Wednesday, December 24, 2014

Merry Christmas! The Fight Against Censorship Celebrates a Victory


A Christmas Day movie release seems more like Halloween as the Orwellian nightmares infecting our domestic politics have spread to the realm of international affairs. The Interview, a film starring James Franco and Seth Rogan, set for a Christmas debut, reinvents the recently popular template slapstick comedy films centering on ordinary guys in absurd situations with the added dimension of international politics. Internet Movie Database summarizes The Interview as follows:

 

Dave Skylark and producer Aaron Rapoport run the celebrity tabloid show "Skylark Tonight." When they land an interview with a surprise fan, North Korean dictator Kim Jong-un, they are recruited by the CIA to turn their trip to Pyongyang into an assassination mission.

 

I was eager to see this movie; excited that someone was branching out from the typical “bro-comedy” to make a piece of meaningful political satire that would appeal to a broad audience. Television shows such as the Daily Show with Jon Stewart and The Colbert Report illustrate how comedy is a highly effective way to express political viewpoints. Two famous comedic actors using this technique in a major motion picture would be exciting, fun, and potentially very powerful.

 

Then Sony, the company releasing the film, fell victim to computer hackers. The hackers first leaked several upcoming Sony films to the Internet. Next, confidential company data, including salary numbers, layoff strategies, employee details and 3,800 social insurance numbers (SINs), were made public. On December 8th, the hackers published a statement online, demanding that Sony cancel The Interview’s release. “Stop immediately showing the movie of terrorism which can break the regional peace and cause the War! The destiny of Sony is totally up to the wise reaction and measure of Sony.” More data continued to be leaked, including private eMails between Sony executives. On December 16th, the hackers threatened to harm moviegoers who saw the film. “We will clearly show it to you at the very time and places The Interview be shown, including the premiere, how bitter fate those who seek fun in terror should be doomed to.”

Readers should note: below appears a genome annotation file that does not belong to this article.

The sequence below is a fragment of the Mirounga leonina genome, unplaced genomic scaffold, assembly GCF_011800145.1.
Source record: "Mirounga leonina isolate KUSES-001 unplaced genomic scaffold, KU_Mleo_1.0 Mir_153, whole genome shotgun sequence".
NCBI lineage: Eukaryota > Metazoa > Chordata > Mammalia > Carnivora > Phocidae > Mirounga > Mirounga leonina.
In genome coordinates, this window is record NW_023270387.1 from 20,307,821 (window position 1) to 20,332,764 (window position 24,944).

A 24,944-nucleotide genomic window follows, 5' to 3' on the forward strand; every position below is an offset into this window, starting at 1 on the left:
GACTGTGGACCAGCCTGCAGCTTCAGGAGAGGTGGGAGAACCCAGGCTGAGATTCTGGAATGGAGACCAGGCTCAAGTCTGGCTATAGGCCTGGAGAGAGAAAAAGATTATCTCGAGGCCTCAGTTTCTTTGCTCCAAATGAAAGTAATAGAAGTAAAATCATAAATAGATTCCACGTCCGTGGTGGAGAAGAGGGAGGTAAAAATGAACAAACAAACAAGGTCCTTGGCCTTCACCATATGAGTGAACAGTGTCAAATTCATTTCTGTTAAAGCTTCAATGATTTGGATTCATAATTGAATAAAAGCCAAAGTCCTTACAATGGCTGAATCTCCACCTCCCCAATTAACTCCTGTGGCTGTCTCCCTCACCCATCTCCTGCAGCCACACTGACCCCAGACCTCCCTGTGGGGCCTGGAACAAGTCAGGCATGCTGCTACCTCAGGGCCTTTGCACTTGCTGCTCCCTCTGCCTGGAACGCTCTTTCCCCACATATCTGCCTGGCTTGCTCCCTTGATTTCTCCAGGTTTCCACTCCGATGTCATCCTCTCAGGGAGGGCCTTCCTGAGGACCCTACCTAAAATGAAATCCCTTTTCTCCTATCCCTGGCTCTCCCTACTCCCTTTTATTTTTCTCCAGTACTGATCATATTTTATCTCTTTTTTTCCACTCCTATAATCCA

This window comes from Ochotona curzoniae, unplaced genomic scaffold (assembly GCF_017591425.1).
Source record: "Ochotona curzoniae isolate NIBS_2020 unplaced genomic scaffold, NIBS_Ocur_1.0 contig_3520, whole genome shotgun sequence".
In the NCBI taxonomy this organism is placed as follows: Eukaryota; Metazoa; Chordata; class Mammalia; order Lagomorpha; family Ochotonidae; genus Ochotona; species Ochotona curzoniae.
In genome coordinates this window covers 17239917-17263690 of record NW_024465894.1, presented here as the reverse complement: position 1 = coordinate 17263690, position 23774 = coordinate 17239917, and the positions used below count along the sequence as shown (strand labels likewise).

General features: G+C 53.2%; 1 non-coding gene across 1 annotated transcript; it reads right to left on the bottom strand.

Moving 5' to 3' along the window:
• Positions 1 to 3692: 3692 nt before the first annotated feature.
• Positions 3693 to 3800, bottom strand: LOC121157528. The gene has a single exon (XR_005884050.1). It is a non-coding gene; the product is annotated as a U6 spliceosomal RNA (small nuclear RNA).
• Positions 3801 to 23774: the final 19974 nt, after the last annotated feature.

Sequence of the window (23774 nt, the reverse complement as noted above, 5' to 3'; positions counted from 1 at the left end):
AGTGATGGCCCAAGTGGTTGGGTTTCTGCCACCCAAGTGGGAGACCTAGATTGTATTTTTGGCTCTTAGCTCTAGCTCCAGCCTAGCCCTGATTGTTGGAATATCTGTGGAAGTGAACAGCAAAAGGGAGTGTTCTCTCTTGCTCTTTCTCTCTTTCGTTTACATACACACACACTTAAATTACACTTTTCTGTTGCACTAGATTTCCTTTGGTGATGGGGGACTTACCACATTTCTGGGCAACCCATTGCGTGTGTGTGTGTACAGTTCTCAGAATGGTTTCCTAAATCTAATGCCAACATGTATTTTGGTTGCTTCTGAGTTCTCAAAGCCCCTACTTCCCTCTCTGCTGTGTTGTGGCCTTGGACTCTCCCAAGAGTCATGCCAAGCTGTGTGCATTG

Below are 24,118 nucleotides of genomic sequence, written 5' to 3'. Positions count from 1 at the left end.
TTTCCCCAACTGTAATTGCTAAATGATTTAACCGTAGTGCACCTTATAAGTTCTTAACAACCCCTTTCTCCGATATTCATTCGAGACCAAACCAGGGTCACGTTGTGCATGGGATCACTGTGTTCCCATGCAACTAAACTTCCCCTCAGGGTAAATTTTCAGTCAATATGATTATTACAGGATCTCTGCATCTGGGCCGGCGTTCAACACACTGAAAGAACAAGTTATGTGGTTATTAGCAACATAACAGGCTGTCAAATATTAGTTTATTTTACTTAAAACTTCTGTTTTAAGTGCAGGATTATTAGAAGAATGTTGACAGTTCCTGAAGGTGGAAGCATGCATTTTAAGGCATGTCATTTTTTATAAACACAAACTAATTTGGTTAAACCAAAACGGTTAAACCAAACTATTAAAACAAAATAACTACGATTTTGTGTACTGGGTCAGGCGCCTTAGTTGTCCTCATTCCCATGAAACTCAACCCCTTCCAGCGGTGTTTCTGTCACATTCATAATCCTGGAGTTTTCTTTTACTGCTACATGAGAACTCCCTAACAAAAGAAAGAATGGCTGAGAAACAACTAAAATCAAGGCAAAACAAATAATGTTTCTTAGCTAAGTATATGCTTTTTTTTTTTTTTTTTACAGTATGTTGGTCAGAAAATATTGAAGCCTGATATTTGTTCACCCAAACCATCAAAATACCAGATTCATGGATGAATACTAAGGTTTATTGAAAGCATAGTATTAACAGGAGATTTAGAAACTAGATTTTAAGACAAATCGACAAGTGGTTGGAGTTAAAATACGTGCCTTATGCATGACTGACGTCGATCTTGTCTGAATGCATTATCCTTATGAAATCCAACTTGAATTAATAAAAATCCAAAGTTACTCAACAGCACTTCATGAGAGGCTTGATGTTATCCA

It is the general consensus of experts, including the FBI, that North Korea orchestrated these cyberattacks to prevent the release of The Interview. A hundred years ago, if someone wished to shut down a media outlet, they would smash a printing press or burn copies of a book that was deemed offensive. Today, an unknown number of nameless, faceless people can work from any location on earth to bring a major company to its knees. It is honestly terrifying that the great advances in technology the world has come to enjoy have left people, companies, and even governments vulnerable to such devastating attacks from remote distances.